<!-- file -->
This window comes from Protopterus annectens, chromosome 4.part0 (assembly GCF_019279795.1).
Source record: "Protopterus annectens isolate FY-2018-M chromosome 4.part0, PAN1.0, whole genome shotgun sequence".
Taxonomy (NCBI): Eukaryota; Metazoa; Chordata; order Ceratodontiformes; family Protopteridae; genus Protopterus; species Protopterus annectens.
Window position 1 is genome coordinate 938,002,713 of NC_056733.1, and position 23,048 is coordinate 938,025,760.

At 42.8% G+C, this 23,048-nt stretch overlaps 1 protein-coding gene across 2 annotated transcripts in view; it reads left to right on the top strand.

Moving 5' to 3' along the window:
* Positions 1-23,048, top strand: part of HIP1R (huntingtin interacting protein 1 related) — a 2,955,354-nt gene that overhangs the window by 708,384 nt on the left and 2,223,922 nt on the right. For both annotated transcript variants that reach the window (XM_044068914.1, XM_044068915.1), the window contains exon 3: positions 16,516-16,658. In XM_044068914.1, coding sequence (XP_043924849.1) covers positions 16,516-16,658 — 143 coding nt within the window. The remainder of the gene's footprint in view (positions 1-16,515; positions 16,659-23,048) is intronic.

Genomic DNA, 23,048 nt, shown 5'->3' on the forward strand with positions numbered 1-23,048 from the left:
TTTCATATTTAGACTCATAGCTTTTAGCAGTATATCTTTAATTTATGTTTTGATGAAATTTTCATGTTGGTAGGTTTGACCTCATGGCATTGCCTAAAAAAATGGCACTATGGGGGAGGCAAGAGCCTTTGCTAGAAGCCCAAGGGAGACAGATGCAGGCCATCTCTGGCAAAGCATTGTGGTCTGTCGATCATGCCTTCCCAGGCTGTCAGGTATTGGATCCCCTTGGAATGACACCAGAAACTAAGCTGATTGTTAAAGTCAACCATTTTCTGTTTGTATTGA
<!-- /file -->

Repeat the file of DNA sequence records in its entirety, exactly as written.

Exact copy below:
This window comes from Protopterus annectens, chromosome 4.part0 (assembly GCF_019279795.1).
Source record: "Protopterus annectens isolate FY-2018-M chromosome 4.part0, PAN1.0, whole genome shotgun sequence".
Taxonomy (NCBI): Eukaryota; Metazoa; Chordata; order Ceratodontiformes; family Protopteridae; genus Protopterus; species Protopterus annectens.
Window position 1 is genome coordinate 938,002,713 of NC_056733.1, and position 23,048 is coordinate 938,025,760.

At 42.8% G+C, this 23,048-nt stretch overlaps 1 protein-coding gene across 2 annotated transcripts in view; it reads left to right on the top strand.

Moving 5' to 3' along the window:
* Positions 1-23,048, top strand: part of HIP1R (huntingtin interacting protein 1 related) — a 2,955,354-nt gene that overhangs the window by 708,384 nt on the left and 2,223,922 nt on the right. For both annotated transcript variants that reach the window (XM_044068914.1, XM_044068915.1), the window contains exon 3: positions 16,516-16,658. In XM_044068914.1, coding sequence (XP_043924849.1) covers positions 16,516-16,658 — 143 coding nt within the window. The remainder of the gene's footprint in view (positions 1-16,515; positions 16,659-23,048) is intronic.

Genomic DNA, 23,048 nt, shown 5'->3' on the forward strand with positions numbered 1-23,048 from the left:
TTTCATATTTAGACTCATAGCTTTTAGCAGTATATCTTTAATTTATGTTTTGATGAAATTTTCATGTTGGTAGGTTTGACCTCATGGCATTGCCTAAAAAAATGGCACTATGGGGGAGGCAAGAGCCTTTGCTAGAAGCCCAAGGGAGACAGATGCAGGCCATCTCTGGCAAAGCATTGTGGTCTGTCGATCATGCCTTCCCAGGCTGTCAGGTATTGGATCCCCTTGGAATGACACCAGAAACTAAGCTGATTGTTAAAGTCAACCATTTTCTGTTTGTATTGA